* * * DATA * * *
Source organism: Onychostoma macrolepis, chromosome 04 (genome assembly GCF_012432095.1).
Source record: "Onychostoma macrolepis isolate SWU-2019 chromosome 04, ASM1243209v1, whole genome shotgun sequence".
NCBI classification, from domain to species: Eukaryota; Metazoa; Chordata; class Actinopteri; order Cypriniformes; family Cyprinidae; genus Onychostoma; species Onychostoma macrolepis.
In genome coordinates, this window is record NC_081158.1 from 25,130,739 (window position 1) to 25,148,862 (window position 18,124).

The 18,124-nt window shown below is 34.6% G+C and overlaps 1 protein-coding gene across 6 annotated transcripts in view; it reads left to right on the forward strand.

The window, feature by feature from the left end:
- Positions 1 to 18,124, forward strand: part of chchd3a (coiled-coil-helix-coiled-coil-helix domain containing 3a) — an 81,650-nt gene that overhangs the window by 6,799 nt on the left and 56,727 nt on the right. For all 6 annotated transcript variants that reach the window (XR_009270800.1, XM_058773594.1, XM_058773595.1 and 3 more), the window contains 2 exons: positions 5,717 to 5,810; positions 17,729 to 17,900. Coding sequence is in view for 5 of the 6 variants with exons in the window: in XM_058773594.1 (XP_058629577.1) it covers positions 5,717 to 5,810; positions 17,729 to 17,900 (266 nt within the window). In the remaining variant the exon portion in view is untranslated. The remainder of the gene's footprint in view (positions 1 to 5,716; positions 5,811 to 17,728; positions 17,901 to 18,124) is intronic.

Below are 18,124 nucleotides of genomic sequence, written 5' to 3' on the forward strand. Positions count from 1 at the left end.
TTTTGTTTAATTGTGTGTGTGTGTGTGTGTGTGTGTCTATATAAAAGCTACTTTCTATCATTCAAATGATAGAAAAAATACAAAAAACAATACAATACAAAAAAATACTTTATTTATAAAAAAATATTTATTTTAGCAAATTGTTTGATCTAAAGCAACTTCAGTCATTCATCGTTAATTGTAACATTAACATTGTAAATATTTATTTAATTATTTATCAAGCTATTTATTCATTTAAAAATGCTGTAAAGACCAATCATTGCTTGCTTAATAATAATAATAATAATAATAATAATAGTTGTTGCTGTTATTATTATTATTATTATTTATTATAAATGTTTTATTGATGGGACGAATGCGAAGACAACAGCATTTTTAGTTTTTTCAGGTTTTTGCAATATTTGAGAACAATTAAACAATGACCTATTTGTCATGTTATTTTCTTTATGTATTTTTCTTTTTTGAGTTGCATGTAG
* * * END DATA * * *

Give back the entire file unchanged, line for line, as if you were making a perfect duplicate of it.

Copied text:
Source organism: Onychostoma macrolepis, chromosome 04 (genome assembly GCF_012432095.1).
Source record: "Onychostoma macrolepis isolate SWU-2019 chromosome 04, ASM1243209v1, whole genome shotgun sequence".
NCBI classification, from domain to species: Eukaryota; Metazoa; Chordata; class Actinopteri; order Cypriniformes; family Cyprinidae; genus Onychostoma; species Onychostoma macrolepis.
In genome coordinates, this window is record NC_081158.1 from 25,130,739 (window position 1) to 25,148,862 (window position 18,124).

The 18,124-nt window shown below is 34.6% G+C and overlaps 1 protein-coding gene across 6 annotated transcripts in view; it reads left to right on the forward strand.

The window, feature by feature from the left end:
- Positions 1 to 18,124, forward strand: part of chchd3a (coiled-coil-helix-coiled-coil-helix domain containing 3a) — an 81,650-nt gene that overhangs the window by 6,799 nt on the left and 56,727 nt on the right. For all 6 annotated transcript variants that reach the window (XR_009270800.1, XM_058773594.1, XM_058773595.1 and 3 more), the window contains 2 exons: positions 5,717 to 5,810; positions 17,729 to 17,900. Coding sequence is in view for 5 of the 6 variants with exons in the window: in XM_058773594.1 (XP_058629577.1) it covers positions 5,717 to 5,810; positions 17,729 to 17,900 (266 nt within the window). In the remaining variant the exon portion in view is untranslated. The remainder of the gene's footprint in view (positions 1 to 5,716; positions 5,811 to 17,728; positions 17,901 to 18,124) is intronic.

Below are 18,124 nucleotides of genomic sequence, written 5' to 3' on the forward strand. Positions count from 1 at the left end.
TTTTGTTTAATTGTGTGTGTGTGTGTGTGTGTGTGTCTATATAAAAGCTACTTTCTATCATTCAAATGATAGAAAAAATACAAAAAACAATACAATACAAAAAAATACTTTATTTATAAAAAAATATTTATTTTAGCAAATTGTTTGATCTAAAGCAACTTCAGTCATTCATCGTTAATTGTAACATTAACATTGTAAATATTTATTTAATTATTTATCAAGCTATTTATTCATTTAAAAATGCTGTAAAGACCAATCATTGCTTGCTTAATAATAATAATAATAATAATAATAATAGTTGTTGCTGTTATTATTATTATTATTATTTATTATAAATGTTTTATTGATGGGACGAATGCGAAGACAACAGCATTTTTAGTTTTTTCAGGTTTTTGCAATATTTGAGAACAATTAAACAATGACCTATTTGTCATGTTATTTTCTTTATGTATTTTTCTTTTTTGAGTTGCATGTAG